When it comes to earthquakes and being aware / ready for major earthquakes, you might think of the San Andreas Fault, or places like Japan, Chile, China, Mexico or Indonesia.
However in the past year, there have been two extremely significant earthquakes in the United States that were “outliers” from previous events. Both of these were felt over large areas and measured above 5.5 on the Richter Scale.
- August 23, 2011 – Mineral, VA M5.8 Earthquake
- November 5, 2011 – Sparks, OK M5.6 Earthquake
However, I just recently discovered an incredible post by the US Geological Service (USGS) on the Oklahoma Earthquake. In this post at http://www.usgs.gov/blogs/features/usgs_top_story/oklahoma-struck-by-series-of-quakes/, the following image paints a very clear picture:
This map contains several data sources:
- Historical Earthquakes
- Seismic Hazard Maps (2% in 50 Year ~2500yr Return Period Event)
Combined, these resources show where earthquakes have occurred in Central Oklahoma over the past 30-40 years. As raised in the USGS post:
“Earthquakes are not unusual in Oklahoma; they are often simply too small to be felt. However, earthquake activity in this area has increased over the past 4 years.
From 1972 through 2007, the USGS recorded about two to six earthquakes a year in Oklahoma. But in 2008, earthquake activity began to increase, with more than a dozen earthquakes recorded that year. In 2009, the rate continued to climb, with nearly 50 quakes recorded — many big enough to be felt. In 2010, the trend continued.
There has also been a change in the distribution of the earthquakes.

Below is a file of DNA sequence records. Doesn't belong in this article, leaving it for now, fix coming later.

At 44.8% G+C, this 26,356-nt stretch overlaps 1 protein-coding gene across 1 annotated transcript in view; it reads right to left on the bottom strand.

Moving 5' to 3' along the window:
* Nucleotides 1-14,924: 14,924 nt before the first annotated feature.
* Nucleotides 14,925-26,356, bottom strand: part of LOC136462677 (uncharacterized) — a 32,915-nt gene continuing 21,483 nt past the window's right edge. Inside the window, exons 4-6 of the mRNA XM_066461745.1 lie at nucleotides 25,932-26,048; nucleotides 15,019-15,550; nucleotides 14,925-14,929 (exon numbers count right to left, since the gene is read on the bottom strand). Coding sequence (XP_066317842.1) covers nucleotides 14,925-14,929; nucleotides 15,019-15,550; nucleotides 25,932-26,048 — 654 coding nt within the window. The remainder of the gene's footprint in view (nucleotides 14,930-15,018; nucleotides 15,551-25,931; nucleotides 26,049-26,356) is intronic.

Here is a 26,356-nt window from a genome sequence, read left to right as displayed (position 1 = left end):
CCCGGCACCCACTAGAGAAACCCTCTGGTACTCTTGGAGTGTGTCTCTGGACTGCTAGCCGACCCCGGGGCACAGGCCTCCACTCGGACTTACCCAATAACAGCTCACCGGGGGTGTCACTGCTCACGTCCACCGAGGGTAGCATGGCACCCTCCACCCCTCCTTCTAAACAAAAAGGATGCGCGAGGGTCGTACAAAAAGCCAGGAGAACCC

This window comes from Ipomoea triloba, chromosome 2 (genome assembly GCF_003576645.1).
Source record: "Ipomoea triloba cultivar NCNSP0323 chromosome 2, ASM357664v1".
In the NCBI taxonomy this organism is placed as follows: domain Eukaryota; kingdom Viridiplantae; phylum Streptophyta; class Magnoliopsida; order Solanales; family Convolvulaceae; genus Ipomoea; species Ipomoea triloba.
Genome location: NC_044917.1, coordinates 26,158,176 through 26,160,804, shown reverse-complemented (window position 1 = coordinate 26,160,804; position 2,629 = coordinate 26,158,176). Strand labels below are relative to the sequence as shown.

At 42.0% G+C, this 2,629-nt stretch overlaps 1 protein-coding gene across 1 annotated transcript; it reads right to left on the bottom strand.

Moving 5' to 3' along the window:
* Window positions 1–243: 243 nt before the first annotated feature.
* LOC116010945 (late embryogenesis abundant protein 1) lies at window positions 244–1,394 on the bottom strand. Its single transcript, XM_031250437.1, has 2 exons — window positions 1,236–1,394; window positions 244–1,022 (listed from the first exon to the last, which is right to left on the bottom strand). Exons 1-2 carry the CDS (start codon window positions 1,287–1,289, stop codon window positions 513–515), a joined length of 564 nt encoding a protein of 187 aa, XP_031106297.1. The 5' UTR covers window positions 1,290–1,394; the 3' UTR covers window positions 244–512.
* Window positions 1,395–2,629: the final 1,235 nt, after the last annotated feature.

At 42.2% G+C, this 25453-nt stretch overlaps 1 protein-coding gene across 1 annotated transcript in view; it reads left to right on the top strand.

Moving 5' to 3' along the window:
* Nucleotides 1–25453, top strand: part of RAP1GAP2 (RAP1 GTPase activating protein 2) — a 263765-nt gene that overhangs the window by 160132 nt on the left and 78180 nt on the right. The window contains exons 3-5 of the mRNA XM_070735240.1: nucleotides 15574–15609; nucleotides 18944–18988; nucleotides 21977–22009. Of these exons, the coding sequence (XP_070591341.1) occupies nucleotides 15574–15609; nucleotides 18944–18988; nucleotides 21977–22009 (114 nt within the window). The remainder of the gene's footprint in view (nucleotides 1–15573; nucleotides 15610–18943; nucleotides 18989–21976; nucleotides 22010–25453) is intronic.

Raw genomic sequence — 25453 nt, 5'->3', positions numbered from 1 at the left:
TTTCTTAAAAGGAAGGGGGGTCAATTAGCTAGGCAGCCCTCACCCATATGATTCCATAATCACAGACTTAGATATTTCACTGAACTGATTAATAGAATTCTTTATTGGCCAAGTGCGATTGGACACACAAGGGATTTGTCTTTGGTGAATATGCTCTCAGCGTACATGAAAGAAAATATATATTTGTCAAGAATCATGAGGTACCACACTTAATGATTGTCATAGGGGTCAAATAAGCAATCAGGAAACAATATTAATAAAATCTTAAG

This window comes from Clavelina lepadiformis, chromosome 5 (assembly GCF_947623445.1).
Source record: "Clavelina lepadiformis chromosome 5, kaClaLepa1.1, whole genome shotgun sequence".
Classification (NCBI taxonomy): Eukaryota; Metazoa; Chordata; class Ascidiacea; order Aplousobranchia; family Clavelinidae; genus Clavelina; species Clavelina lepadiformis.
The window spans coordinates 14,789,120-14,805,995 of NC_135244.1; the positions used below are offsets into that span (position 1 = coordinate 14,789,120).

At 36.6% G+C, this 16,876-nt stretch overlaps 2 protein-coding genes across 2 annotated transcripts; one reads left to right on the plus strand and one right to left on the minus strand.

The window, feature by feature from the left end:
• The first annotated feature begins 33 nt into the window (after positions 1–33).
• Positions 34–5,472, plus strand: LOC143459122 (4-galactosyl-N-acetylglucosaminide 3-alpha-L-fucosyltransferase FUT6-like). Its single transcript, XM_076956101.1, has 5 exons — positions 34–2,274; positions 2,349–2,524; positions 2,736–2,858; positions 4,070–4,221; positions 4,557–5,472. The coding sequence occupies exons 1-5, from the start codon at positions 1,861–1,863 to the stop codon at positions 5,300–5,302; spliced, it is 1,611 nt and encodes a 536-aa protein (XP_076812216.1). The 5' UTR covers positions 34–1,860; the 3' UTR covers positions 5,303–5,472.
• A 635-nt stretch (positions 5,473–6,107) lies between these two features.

From 1973 to 2007, the earthquakes were scattered broadly across the east-central part of the State. The events since 2008, however, have been more clustered in the vicinity northeast and east of Oklahoma City and generally southwest of Tulsa. This sequence of earthquakes was in this area.”
Now, take a look at the second image (2008 image) and compare how the earthquake patterns show the void of activity in the Lincoln, Creek, Payne County areas just northeast of Oklahoma City. Looking back, this is quite a remarkable change in the historical pattern. We didn’t have all the pieces to “expect” a M5.6 earthquake in Central Oklahoma, however we did have historical context to significant earthquakes. The previous record for the state was a M5.5 earthquake in 1952 in El Reno, Oklahoma. It had been nearly 60 years since that event (more than 1/2 the age of the state), however the impacts of that event and the lessons learned are important to help people prepare.
The important lesson here is to be prepared and know your historical risk. Earthquakes in Central Oklahoma are no surprise. Their magnitude may be from time to time, but this again is a great example of being prepared for that once in a generation or two event, and how preparedness for that event will pay off. Furthermore, all-hazards preparedness is a major key. Much of Central Oklahoma is prepared for tornadoes, and their preparedness for another hazard may have been the key to quick action during this earthquake.
You never know exactly when a big event like an earthquake will occur, however we can pay attention to the trends and when the out of the ordinary event occurs, we can take the appropriate action required.